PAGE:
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  Saturn’s Magnetic Field and Dynamo

Christensen, U. R., Cao, H., Dougherty, M. K., & Khurana, K. (2018). Saturn’s Magnetic Field and Dynamo. In K. H. Baines, F. M. Flasar, N. Krupp, & T. Stallard (Eds.), Saturn in the 21st Century (pp. 69-96). Cambridge UK: Cambridge UP.

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Christensen, Ulrich R.1, Author              
Cao, Hao, Author
Dougherty, Michele K., Author
Khurana, Krishan, Author
1Department Planets and Comets, Max Planck Institute for Solar System Research, Max Planck Society, ou_1832288              


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 Abstract: The magnetometer measurements taken by Cassini have confirmed the unusual character of Saturn’s internal magnetic field known from previous flybys and have revealed additional properties that suggest a rather unique dynamo in this planet. Within measurement uncertainty, the internal magnetic field is completely symmetric with respect to Saturn’s spin axis. The upper limit on the tilt of the magnetic dipole could be reduced from 1 to 0.06 degree. Moreover, only axisymmetric quadrupole and octupole moments are needed to fit the data. The lack of non-axisymmetric field components prevents a reliable determination of the bulk rotation rate of Saturn’s deep interior. Using data from Cassini’s closest approach to Saturn during orbit insertion, the magnetic moments of degrees four and five have been determined. The spatial power spectrum shows a zig-zag pattern with high power in odd spherical harmonic degrees and low power in even degrees. Compared to a simple dipole field, this corresponds to a concentration of magnetic flux towards the rotation poles. The flux concentration becomes progressively more pronounced when the field is continued into the interior. Comparison of the Cassini field model with that based on the Pioneer 11 and Voyager 1 and 2 measurements taken roughly 30 years earlier suggests that the secular variation of Saturn’s field is at least one order of magnitude slower than that of the Earth. A viable explanation for most of the unusual field properties is that a stably stratified and electrically conducting layer, formed by a partial demixing of helium from metallic hydrogen, exists on top of a “standard” dynamo in Saturn’s deep interior. This dynamo, driven by thermal and compositional convection, generates a magnetic field that is moderately asymmetric and time dependent. Rapid time variations and non-axisymmetric field components are filtered out in the stable layer by a skin effect. This model also implies that the top of the active dynamo may be located rather deep in Saturn’s interior and the geometric drop-off of the dipole strength with the radius cubed could explain the unexpectedly low field strength at Saturn’s surface. The stable layer model does not provide an explanation for the magnetic flux concentration towards the poles. Strong differential rotation in the dynamo region can have this effect, but a physical mechanism for such a flow state remains to be explored. From magnetic measurements to be taken during the very close approaches in the Grand Finale of the Cassini mission, we can expect to characterize Saturn’s magnetic field up to at least spherical harmonic degree nine and possibly to detect weak non-axisymmetric field components, which would enable an accurate determination of Saturn’s rotation period.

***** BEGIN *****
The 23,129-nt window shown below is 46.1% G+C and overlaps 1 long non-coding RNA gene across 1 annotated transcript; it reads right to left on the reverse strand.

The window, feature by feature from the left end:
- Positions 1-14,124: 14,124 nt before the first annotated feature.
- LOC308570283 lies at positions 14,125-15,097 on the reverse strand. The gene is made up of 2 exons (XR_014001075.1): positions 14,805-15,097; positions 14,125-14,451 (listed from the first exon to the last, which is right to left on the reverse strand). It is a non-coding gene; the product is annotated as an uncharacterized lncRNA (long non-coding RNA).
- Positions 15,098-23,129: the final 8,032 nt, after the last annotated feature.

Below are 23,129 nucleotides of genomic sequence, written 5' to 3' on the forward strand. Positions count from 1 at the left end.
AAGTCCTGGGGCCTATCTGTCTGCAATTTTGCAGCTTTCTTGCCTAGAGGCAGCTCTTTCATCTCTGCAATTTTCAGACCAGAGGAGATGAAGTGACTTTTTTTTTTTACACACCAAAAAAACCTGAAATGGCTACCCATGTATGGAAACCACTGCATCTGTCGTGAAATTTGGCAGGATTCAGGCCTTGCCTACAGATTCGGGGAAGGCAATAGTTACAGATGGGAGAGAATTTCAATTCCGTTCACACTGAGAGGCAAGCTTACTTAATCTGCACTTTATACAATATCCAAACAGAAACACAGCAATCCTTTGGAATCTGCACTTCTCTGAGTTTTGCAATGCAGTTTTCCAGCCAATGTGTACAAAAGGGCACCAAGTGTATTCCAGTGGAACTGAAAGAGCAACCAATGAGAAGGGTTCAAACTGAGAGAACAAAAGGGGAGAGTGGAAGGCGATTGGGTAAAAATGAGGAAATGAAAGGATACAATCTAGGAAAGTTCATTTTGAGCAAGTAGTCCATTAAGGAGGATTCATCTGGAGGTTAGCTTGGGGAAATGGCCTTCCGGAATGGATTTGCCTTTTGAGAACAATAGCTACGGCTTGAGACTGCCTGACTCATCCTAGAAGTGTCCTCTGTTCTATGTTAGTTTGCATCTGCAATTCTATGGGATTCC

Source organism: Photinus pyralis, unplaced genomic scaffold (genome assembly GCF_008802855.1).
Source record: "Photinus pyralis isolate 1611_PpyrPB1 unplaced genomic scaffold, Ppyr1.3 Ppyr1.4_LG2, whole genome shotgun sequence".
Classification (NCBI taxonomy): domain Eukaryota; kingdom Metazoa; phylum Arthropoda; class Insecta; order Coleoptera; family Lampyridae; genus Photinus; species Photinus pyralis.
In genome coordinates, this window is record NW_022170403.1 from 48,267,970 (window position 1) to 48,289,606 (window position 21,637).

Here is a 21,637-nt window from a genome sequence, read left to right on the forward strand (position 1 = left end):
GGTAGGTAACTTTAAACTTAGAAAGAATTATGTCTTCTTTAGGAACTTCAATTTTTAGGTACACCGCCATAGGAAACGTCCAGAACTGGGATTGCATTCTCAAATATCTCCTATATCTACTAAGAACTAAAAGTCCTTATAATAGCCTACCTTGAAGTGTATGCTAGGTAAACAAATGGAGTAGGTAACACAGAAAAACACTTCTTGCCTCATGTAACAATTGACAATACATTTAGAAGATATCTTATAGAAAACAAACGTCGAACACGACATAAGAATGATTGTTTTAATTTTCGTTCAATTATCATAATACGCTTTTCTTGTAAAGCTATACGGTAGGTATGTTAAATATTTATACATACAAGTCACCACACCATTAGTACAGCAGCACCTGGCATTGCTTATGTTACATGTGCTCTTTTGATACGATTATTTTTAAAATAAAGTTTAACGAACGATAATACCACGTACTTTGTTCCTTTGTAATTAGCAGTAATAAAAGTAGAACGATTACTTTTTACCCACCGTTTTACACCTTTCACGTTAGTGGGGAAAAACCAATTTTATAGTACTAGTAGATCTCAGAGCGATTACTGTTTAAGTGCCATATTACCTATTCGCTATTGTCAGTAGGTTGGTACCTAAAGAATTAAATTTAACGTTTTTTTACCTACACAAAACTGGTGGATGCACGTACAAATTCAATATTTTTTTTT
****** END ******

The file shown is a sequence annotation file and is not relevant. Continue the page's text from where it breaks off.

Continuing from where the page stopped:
Language(s): eng - English
 Dates: 2018
 Publication Status: Published in print
 Pages: -
 Publishing info: -
 Table of Contents: -
 Rev. Type: Peer
 Identifiers: DOI: 10.1017/9781316227220.004
 Degree: -



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Title: Saturn in the 21st Century
Source Genre: Book
Baines, Kevin H., Editor
Flasar, F. Michael, Editor
Krupp, Norbert, Editor
Stallard, Tom, Editor
Publ. Info: Cambridge UK : Cambridge UP
Pages: - Volume / Issue: - Sequence Number: - Start / End Page: 69 - 96 Identifier: -